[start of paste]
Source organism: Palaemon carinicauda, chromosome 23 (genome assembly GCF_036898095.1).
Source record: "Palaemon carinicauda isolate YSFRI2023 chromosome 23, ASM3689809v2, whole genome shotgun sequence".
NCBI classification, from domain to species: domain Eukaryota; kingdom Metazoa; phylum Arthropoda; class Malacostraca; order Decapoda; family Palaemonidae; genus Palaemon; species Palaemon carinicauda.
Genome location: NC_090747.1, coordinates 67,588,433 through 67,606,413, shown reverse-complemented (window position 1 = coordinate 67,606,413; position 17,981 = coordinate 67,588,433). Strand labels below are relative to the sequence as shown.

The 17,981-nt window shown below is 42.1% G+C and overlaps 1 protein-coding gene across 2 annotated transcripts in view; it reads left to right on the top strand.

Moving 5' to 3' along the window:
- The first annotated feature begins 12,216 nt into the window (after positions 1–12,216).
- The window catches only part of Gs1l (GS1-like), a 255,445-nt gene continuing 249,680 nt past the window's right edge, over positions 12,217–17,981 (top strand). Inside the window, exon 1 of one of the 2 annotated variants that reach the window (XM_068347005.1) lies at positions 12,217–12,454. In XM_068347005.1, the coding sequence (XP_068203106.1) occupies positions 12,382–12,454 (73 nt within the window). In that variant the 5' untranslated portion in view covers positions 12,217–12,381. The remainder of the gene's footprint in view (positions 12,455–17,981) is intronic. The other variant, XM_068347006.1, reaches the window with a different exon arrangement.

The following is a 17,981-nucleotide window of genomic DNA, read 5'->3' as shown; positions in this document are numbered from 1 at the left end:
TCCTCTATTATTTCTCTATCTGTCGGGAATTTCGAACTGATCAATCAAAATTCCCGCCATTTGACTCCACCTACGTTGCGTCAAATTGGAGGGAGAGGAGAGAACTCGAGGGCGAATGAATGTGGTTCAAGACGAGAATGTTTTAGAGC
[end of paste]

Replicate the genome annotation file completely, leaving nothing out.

Source organism: Palaemon carinicauda, chromosome 23 (genome assembly GCF_036898095.1).
Source record: "Palaemon carinicauda isolate YSFRI2023 chromosome 23, ASM3689809v2, whole genome shotgun sequence".
NCBI classification, from domain to species: domain Eukaryota; kingdom Metazoa; phylum Arthropoda; class Malacostraca; order Decapoda; family Palaemonidae; genus Palaemon; species Palaemon carinicauda.
Genome location: NC_090747.1, coordinates 67,588,433 through 67,606,413, shown reverse-complemented (window position 1 = coordinate 67,606,413; position 17,981 = coordinate 67,588,433). Strand labels below are relative to the sequence as shown.

The 17,981-nt window shown below is 42.1% G+C and overlaps 1 protein-coding gene across 2 annotated transcripts in view; it reads left to right on the top strand.

Moving 5' to 3' along the window:
- The first annotated feature begins 12,216 nt into the window (after positions 1–12,216).
- The window catches only part of Gs1l (GS1-like), a 255,445-nt gene continuing 249,680 nt past the window's right edge, over positions 12,217–17,981 (top strand). Inside the window, exon 1 of one of the 2 annotated variants that reach the window (XM_068347005.1) lies at positions 12,217–12,454. In XM_068347005.1, the coding sequence (XP_068203106.1) occupies positions 12,382–12,454 (73 nt within the window). In that variant the 5' untranslated portion in view covers positions 12,217–12,381. The remainder of the gene's footprint in view (positions 12,455–17,981) is intronic. The other variant, XM_068347006.1, reaches the window with a different exon arrangement.

The following is a 17,981-nucleotide window of genomic DNA, read 5'->3' as shown; positions in this document are numbered from 1 at the left end:
TCCTCTATTATTTCTCTATCTGTCGGGAATTTCGAACTGATCAATCAAAATTCCCGCCATTTGACTCCACCTACGTTGCGTCAAATTGGAGGGAGAGGAGAGAACTCGAGGGCGAATGAATGTGGTTCAAGACGAGAATGTTTTAGAGC